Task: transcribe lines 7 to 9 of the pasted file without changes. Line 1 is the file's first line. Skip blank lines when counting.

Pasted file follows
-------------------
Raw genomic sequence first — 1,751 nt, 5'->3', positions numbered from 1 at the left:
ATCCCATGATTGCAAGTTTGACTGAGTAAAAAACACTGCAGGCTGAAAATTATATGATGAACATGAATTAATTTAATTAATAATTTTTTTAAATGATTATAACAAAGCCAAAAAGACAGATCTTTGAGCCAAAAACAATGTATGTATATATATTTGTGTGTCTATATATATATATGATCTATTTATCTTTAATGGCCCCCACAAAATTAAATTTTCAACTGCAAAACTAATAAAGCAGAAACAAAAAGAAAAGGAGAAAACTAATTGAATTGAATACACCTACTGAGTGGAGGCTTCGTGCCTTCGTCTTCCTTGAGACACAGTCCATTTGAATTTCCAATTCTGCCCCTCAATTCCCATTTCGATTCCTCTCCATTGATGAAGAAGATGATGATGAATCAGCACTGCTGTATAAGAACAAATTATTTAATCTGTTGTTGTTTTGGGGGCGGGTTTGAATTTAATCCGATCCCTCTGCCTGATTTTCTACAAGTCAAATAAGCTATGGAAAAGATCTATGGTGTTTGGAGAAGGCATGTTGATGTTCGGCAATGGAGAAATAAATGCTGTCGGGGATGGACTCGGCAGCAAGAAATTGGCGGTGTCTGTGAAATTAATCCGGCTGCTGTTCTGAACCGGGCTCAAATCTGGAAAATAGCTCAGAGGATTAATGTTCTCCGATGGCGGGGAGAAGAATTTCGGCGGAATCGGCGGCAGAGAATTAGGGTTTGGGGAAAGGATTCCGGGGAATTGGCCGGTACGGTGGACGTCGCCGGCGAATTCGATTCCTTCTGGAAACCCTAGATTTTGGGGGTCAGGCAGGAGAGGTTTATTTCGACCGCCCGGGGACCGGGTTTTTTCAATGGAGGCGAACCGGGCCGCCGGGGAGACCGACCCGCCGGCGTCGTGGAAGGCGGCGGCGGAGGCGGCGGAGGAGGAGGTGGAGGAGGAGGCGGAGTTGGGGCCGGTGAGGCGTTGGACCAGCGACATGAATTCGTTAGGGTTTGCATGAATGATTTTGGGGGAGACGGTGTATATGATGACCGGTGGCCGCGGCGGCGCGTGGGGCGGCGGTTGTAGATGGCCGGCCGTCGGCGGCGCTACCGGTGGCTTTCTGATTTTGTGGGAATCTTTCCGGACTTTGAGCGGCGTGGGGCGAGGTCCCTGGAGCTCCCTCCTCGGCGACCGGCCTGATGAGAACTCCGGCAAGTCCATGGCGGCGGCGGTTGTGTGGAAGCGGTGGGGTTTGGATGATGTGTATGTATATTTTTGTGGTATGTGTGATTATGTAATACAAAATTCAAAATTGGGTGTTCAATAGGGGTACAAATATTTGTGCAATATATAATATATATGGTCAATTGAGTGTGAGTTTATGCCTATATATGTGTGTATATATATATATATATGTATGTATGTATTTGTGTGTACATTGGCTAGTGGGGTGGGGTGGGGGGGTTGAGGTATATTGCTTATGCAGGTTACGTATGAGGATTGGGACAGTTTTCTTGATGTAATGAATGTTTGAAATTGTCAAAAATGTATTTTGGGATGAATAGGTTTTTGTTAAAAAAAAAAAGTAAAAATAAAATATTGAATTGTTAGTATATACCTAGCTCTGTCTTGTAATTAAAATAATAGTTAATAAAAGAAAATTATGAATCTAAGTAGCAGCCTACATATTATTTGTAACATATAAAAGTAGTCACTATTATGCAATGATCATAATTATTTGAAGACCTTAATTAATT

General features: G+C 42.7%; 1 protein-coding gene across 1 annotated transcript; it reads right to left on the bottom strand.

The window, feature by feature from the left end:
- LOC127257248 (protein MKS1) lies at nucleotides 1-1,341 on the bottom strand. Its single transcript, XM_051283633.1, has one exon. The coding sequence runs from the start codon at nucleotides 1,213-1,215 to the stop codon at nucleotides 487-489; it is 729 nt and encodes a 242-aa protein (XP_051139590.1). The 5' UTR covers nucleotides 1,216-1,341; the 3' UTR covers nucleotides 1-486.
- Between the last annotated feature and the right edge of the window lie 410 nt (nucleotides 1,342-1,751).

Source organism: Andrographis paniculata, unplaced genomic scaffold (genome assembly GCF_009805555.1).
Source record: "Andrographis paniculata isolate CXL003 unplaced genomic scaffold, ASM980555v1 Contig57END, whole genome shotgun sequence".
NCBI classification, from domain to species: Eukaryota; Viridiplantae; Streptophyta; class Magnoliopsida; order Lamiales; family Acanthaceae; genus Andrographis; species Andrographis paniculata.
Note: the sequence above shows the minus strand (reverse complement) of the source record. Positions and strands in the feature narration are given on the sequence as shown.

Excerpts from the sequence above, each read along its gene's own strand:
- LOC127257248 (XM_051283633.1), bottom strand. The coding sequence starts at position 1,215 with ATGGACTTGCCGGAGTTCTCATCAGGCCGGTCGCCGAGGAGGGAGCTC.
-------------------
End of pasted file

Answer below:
Source organism: Andrographis paniculata, unplaced genomic scaffold (genome assembly GCF_009805555.1).
Source record: "Andrographis paniculata isolate CXL003 unplaced genomic scaffold, ASM980555v1 Contig57END, whole genome shotgun sequence".
NCBI classification, from domain to species: Eukaryota; Viridiplantae; Streptophyta; class Magnoliopsida; order Lamiales; family Acanthaceae; genus Andrographis; species Andrographis paniculata.